Munasinghe, Dona Lalani Lekha (2013) Protein synthesis in mucin-producing tissues is conserved when dietary threonine is limiting. Masters thesis, Memorial University of Newfoundland.
- Accepted Version
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Mucins in mucus are particularly rich in an indispensable amino acid, threonine, and their continuous synthesis and secretion represent a major use of dietary threonine. In piglets, the small intestine is particularly sensitive to a low threonine intake resulting in compromised mucin production. Other epithelial tissues also synthesize large amounts of mucin but their impact on threonine requirement is not as well known. Yucatan mini-piglets were fed test diets with different threonine intakes and various tissues were analyzed for protein synthesis. The threonine intake at which maximal protein synthesis was reached was lower for mucin-producing tissues, suggesting mucin-producing tissues are conserved when dietary threonine is limiting, compared to muscle, liver and kidney. So if neonates are on a marginal threonine intake, then growth and the functions of other vital tissues are likely compromised at the expense of maintenance of the mucus layer.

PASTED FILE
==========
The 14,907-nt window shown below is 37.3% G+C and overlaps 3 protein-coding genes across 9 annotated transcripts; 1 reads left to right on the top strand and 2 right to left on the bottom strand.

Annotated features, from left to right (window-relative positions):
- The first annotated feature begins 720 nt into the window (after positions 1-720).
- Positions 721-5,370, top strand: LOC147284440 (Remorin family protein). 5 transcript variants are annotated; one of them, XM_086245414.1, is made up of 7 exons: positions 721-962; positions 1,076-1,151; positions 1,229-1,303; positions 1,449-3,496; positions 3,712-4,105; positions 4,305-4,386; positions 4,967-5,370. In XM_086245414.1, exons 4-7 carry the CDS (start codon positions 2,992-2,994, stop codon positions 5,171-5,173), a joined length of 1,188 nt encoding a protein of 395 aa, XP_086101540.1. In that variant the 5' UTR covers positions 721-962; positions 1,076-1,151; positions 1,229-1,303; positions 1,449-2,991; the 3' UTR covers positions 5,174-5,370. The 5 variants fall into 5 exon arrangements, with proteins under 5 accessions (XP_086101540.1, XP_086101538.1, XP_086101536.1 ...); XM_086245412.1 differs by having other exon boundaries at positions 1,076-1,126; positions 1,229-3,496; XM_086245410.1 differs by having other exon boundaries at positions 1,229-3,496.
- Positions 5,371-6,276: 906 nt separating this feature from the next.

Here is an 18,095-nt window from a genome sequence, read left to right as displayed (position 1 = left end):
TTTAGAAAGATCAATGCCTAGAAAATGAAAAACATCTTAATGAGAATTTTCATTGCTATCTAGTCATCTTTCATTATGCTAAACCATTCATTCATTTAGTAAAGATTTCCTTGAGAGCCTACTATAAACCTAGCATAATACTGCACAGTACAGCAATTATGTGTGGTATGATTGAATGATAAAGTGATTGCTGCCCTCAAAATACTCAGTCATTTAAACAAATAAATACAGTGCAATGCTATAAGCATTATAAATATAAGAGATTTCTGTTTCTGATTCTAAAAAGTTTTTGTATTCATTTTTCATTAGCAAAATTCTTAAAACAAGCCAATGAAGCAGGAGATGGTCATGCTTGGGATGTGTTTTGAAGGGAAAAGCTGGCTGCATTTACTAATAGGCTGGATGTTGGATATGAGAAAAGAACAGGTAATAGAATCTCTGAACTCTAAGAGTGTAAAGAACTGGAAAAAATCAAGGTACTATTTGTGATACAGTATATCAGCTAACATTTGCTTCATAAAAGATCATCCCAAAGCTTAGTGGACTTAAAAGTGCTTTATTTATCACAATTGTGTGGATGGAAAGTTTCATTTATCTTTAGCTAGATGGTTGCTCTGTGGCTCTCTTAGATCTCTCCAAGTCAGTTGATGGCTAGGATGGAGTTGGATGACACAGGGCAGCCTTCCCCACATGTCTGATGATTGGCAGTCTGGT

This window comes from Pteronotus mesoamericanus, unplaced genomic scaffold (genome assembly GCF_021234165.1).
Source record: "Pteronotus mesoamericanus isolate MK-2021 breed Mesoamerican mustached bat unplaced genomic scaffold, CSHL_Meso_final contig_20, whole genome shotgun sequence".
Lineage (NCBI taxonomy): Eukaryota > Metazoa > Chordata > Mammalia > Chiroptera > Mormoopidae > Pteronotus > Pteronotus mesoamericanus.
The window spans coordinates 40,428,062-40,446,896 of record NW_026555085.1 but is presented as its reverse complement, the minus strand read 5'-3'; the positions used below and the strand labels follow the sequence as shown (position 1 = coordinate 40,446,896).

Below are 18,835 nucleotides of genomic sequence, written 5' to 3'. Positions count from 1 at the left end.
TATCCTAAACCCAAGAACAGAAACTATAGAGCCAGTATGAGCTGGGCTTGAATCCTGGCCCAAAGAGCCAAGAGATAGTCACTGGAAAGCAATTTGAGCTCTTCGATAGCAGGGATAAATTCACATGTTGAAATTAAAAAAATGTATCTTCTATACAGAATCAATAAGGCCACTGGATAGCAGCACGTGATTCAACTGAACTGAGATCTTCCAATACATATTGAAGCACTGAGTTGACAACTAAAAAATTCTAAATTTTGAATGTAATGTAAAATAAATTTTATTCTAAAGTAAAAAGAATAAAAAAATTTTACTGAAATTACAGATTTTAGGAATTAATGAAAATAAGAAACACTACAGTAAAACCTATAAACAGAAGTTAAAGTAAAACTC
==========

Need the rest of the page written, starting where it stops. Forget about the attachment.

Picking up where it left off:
|Item Type:||Thesis (Masters)|
|Additional Information:||Includes bibliographical references (leaves 83-96).|
|Department(s):||Science, Faculty of > Biochemistry|
|Library of Congress Subject Heading:||Mucins--Synthesis; Amino acids in animal nutrition; Tissues--Growth--Regulation.|
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